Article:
Leave list of intervention tools at the station.
Explain background to meeting
Please talk to the whole group
Back on the agenda
That sounds great
What about immediate goals
Direct back to prior meeting/community impact
“that’s a stereotype”
Bring in another facilitator
Is that corredct?
Hmmm, show listening
Discuss as group
Set time limit on convo
Refer to agenda
It would be helpful…
Do you want to do…
Let person share/listen to thoughts
Remember what you are facilitating
Keep track of multiple conversations
Write down agenda
Parking lot for other questions
(rather than respond asap)
Explain why doing what they’re doing
Redirect/refocus on questions
Political analysis of situation
Encourage people to talk after
Please tell whole group not side talk
Open up conversation “what are things people want to talk about”
personalize issues –“what you said is hurtful” – actually, I do that gay sex & an idiot
Debriefing is an opportunity to move a group from an experience through the rest of the experiential cycle: reflection, generalization, and application. When participants reflect on their experience, they identify what happened for them. When they generalize, they ask what it meant and why it matters. Application asks them to use what they just learned.
Scenario: Debrief the station you just went through.
Activity: Divide into pairs. Practice asking open-ended questions of each other about the experience of the last station. Ask follow up questions as well. Write each question asked on a post it note then sort them based on where they fall in the experiential learning cycle (reflection, generalization, application).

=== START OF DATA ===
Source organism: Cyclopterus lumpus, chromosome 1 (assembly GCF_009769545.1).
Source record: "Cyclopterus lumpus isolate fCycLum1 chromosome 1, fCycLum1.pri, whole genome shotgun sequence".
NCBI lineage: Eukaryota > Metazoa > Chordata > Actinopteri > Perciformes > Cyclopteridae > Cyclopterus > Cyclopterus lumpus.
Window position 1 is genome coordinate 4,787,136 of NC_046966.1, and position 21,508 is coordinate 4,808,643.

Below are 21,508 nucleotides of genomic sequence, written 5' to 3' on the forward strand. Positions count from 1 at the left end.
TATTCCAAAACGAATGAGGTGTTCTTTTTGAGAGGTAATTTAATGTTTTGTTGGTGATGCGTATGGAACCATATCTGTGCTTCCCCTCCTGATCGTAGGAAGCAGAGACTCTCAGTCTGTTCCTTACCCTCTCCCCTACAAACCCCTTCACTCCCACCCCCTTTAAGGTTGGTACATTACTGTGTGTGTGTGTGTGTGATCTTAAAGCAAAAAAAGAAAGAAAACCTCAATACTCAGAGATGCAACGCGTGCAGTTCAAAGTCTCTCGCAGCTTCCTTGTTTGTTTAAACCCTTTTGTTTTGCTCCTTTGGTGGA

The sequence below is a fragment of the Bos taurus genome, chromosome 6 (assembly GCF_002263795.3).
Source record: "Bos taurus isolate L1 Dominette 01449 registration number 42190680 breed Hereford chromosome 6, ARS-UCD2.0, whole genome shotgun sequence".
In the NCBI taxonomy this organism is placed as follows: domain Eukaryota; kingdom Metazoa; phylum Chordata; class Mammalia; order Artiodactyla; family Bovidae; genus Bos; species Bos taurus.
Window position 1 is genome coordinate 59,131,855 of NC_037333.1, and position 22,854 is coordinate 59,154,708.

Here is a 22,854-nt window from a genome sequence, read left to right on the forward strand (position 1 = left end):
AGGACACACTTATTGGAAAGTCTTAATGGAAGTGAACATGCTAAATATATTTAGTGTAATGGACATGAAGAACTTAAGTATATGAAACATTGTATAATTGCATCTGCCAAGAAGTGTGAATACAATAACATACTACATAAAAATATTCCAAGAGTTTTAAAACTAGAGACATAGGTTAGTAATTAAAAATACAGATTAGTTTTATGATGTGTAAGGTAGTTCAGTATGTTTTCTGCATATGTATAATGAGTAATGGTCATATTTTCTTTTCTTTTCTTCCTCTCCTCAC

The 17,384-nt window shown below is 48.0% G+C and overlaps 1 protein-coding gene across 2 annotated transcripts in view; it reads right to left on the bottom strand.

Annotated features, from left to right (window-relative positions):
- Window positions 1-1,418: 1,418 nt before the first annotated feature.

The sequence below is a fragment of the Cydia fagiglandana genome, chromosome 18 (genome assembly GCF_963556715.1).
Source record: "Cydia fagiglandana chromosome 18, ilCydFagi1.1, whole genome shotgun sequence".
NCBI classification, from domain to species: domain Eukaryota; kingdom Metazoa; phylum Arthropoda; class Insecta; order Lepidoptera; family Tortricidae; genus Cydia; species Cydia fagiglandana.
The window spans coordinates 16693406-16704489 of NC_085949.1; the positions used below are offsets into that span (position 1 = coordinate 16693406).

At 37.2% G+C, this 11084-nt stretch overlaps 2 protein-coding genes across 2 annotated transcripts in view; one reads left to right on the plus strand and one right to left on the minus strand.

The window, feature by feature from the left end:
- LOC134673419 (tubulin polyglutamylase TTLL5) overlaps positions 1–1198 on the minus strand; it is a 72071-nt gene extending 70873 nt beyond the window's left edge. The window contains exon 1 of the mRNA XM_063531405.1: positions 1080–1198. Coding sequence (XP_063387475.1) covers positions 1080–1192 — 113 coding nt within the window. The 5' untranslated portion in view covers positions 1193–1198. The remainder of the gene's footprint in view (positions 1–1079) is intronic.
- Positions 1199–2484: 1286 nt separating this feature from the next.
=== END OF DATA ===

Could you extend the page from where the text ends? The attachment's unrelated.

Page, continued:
Things to consider: Make sure your questions are elicitive. Elicitive questions draw out from participants their knowledge, wisdom, feelings, etc. An elicitive question is also an open question and cannot be answered “yes” or “no.”
Leave your collection of sorted questions at the station.
- How did it go for you?
- What types of groups is your experience with?
- Do you feel like you got anything out of that?
- What kind of issues came up?
- How did it go?
- How did it make you feel?
- What happened?
- How did it feel?
- How was that experience for you?
- When things were going poorly, how did you feel as a facilitator?
- What did you like about that experience?
- How was your experience?
- What would you change in how you facilitated?
- What would have been helpful as a facilitator?
- Have you facilitated before?
- What kind of emotional/mental space should you be in?
- What did you learn?
- What principles of what we just did are most effective?
- What kind of resources would make you feel more secure in your facilitation skills?
What techniques did you use to…
- Did you see pieces in the station of those stations we went to?
- How will you use what we just experienced/discussed
- What are you going to do differently?
- What were tools that were effective & how were they used?